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Jet Propulsion Laboratory

The techniques of radar offer a potentially powerful tool for the study of planetoids. It is a new approach, having been applied to extraterrestrial targets only recently in the history of astronomical study. Although the Moon was first, Venus has been observed by radar only since 1961. Since that time the techniques and capability of radar have evolved rapidly and many important new facts about Venus have been gathered. Further, the more distant and difficult targets, Mercury and Mars, have also yielded up secrets to radar probing. Finally, during the close approach of June 1968 Icarus itself was observed by radar from two different observatories (Goldstein, 1969; Pettengill et al., 1969). Review articles on radar studies of the planets are given in Shapiro (1968) and Goldstein (1970).

It is to be hoped that radar study of the asteroids will prove as fruitful as the study of the inner planets. However, asteroids present extra difficulties to radar as compared to the familiar planets. A diagram of the radar situation is given in figure 1. A tight beam of microwaves (0.1° is the current state of the

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Figure 1.-Illustration of geometric difficulties of radar asteroid astronomy. The received power is extremely weak, and the antenna beam cannot resolve individual parts of the target.

art) is directed toward the target. However, only a minute fraction of the power is actually intercepted. Of that amount, most is dissipated by the surface as heat. The balance, which contains the desired information, is scattered more or less uniformly throughout the solar system. The echo power received by the antenna is incredibly small. For the Icarus measurements of 1968, the transmitted power was 450 kW; the echo power was 6 x 10723 W. Thus the overriding problem of radar asteroid astronomy is one of signal-to-noise ratio (SNR). The second important difficulty, related to the first, is angular resolution. It is necessary to be able to relate the echo to specific areas of the surface—to isolate different parts of the surface for separate study. It can be seen from the figure that angular resolution of the antenna is quite inadequate. However, radar commonly allows two dimensions to effect this separation: time delay and Doppler shift. Both of these dimensions consist of two parts: an orbital part, measured to the closest (or sub-Earth) point, and a part that relates other points on the surface to the sub-Earth point. Generally, the orbital part is accounted for by tuning, automatically, the radar receiver to track the sub-Earth point. This is analogous to sidereal drive on a telescope to hold the image still during a long time exposure. The contours of constant time delay and constant Doppler shift for the balance of the effect (for a spherical surface) are given in figure 2. For time delay the contours are circles, concentric about the sub-Earth point. The Doppler shift is caused by any rotation the target might have relative to the radar. The constant Doppler contours are also concentric circles, but seen edgewise from the radar. Radar echoes from the inner planets have been analyzed into time-delay rings and into Doppler-shift rings and, in fact, both simultaneously. However, for asteroid study, only Doppler analysis has been used. The reason for this is the much weaker received power and the fact that narrowband signals are inherently easier to detect in the presence of noise. The narrowest band signals, of course, are those originating along a constant Doppler contour.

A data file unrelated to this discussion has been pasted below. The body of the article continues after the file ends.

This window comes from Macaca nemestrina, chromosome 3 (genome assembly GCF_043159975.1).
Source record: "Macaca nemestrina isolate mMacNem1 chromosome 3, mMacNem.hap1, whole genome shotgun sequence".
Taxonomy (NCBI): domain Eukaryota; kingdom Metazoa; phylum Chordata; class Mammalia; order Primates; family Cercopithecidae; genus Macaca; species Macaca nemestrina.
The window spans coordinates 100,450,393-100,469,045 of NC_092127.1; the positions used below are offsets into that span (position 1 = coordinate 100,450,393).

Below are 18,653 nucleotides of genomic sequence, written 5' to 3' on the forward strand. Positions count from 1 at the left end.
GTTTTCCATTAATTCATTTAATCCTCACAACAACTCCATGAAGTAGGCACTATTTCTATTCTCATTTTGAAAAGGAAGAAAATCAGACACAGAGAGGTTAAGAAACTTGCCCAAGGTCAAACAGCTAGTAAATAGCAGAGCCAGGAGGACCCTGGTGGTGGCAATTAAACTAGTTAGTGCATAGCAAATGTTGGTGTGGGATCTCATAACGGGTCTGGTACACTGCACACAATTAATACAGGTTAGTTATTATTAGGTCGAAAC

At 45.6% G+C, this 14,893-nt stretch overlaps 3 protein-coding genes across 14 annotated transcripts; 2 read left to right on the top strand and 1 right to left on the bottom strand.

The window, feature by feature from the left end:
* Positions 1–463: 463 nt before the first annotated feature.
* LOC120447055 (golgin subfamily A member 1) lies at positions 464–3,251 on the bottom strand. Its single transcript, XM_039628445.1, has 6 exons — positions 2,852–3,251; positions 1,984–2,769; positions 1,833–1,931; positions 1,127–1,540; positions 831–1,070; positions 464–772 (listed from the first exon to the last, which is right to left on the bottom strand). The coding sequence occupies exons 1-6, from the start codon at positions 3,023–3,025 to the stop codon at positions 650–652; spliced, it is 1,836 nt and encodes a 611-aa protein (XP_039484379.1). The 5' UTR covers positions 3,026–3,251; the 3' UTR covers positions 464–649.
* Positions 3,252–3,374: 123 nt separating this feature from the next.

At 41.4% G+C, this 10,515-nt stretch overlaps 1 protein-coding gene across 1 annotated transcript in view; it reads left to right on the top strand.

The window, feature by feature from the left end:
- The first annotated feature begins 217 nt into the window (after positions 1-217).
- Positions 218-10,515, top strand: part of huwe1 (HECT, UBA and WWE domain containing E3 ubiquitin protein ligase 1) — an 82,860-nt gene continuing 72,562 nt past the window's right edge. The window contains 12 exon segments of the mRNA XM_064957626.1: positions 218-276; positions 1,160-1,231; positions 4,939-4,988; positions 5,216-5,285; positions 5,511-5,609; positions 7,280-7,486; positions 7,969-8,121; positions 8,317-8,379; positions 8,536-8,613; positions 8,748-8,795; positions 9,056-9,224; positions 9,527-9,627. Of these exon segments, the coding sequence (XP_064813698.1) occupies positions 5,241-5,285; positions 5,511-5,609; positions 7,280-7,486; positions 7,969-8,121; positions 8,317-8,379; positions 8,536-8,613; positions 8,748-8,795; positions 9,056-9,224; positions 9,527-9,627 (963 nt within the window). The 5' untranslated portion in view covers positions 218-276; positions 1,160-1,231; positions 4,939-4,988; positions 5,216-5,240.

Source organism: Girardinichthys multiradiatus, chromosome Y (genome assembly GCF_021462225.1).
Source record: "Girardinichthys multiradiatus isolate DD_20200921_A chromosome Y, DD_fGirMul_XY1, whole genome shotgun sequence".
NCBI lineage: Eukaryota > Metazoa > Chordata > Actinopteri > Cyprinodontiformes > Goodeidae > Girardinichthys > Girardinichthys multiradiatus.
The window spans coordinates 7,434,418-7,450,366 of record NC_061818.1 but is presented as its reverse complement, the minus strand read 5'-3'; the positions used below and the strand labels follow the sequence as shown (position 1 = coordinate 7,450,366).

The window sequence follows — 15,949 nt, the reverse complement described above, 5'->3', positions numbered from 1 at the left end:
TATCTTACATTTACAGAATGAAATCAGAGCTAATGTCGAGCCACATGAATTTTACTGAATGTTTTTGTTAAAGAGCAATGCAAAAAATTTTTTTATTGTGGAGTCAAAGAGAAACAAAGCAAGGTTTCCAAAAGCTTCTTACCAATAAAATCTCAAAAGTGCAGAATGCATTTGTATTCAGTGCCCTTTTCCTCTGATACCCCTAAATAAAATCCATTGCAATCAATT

Figure 2.-Contours of constant time delay and of constant Doppler shift for a spherical target.